“When it is dark enough, you can see the stars.”
― Ralph Waldo Emerson
You never experience darkness in America, not even at night. There are lights everywhere. You never have electricity cuts that force the entire family to gather in one room to save candles. You never have time intentionally slowed down by having to watch a pot slowly come to the boil over a fire. You never get to experience the full moon in all its glory. There aren’t as many stars in the sky. Then again, you never look up at the sky. You’re constantly surrounded by artificial light, even during the day. Once you step into a building, you’re going to have artificial lights. You never experience darkness in America.
When I was a child, I used to spend some of my school holidays with my grandmother in Chivi. She had no electricity. In the distance, you could see one or two lights from the closest town. Otherwise, it was darkness. I say darkness, but it wasn’t really. When there was no moon, it was quite dark, but when the moon was full, it was so bright you could move around as if it was day. On nights like those, we would stay up longer than usual, sitting by the kitchen steps, talking. On a clear night, you would look up at the sky and see millions of stars stretching out in every direction.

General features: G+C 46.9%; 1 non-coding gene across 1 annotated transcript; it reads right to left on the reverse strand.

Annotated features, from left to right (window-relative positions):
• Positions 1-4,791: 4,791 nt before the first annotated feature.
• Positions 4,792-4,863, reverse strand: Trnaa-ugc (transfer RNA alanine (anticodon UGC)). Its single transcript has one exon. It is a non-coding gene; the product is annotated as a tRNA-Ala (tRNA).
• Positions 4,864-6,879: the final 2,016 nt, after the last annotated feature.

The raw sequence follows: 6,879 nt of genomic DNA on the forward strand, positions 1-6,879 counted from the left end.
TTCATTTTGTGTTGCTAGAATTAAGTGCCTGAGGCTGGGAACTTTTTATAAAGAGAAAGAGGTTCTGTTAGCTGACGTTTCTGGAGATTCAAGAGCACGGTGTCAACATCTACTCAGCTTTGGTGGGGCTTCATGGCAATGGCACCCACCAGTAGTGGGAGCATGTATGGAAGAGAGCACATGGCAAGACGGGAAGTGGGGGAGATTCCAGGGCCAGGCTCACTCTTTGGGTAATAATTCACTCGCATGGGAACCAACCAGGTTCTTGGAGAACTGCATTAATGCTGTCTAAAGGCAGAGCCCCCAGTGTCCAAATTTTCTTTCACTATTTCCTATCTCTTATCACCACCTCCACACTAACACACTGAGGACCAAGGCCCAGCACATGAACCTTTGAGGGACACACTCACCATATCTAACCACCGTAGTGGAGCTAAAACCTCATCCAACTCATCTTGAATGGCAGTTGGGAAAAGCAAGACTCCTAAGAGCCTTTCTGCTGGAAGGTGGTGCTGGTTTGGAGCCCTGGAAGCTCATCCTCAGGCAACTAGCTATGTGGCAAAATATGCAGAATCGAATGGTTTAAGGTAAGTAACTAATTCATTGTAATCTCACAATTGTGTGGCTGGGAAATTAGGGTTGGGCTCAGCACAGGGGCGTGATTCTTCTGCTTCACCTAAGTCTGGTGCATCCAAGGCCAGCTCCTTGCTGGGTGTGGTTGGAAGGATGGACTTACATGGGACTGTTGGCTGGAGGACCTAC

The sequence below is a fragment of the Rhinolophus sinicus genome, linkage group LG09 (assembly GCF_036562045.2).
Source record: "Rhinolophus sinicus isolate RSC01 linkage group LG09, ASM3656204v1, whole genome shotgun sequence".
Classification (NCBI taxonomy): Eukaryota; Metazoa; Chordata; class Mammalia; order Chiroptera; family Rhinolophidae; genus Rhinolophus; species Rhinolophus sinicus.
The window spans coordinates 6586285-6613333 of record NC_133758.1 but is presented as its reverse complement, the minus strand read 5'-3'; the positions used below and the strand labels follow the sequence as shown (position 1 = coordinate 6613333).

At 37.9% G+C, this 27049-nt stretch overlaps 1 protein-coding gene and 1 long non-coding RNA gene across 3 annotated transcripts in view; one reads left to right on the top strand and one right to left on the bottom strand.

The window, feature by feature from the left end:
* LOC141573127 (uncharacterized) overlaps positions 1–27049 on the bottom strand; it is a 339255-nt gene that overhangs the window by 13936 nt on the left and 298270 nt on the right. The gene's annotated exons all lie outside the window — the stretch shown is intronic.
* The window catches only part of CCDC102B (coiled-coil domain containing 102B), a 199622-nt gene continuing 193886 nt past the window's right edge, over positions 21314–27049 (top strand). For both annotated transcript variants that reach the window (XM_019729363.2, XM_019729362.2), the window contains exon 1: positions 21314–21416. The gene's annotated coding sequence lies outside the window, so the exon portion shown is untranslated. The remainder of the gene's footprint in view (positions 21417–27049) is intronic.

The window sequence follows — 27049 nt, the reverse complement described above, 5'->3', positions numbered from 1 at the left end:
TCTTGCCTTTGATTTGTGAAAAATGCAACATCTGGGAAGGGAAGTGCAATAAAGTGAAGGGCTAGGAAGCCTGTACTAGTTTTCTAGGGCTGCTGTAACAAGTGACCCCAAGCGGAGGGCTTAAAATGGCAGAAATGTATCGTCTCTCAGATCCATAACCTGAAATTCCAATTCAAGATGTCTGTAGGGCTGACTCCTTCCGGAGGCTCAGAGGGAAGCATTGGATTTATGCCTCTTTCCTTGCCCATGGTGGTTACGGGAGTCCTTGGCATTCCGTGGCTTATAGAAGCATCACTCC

I never appreciated those trips to Chivi when I was a child. I missed electricity too much, yet now when I’m homesick, I often think of those days. When life is going too fast, the only way to slow it down is to switch everything off, lie on my floor and stare at the ceiling remembering the stars of the Chivi night sky. It’s a little strange that a place I didn’t like as a child is now what I think of when I want to go home. My eight year old self would hardly believe this, but I wish I could have those days with my grandmother back. I wish we could be sitting under the stars again, eating dinner. I wish I could remember what it was that she said to me under those stars. Sometimes I hear her say, “One day you’ll miss this.” She would have been right, but I know she didn’t say that. Ambuya wasn’t sentimental.
It’s not just my grandmother I miss. It’s the quiet, room to think. I miss the darkness and the silence that came with it. You never experience darkness in America, but sometimes it’s just what you need.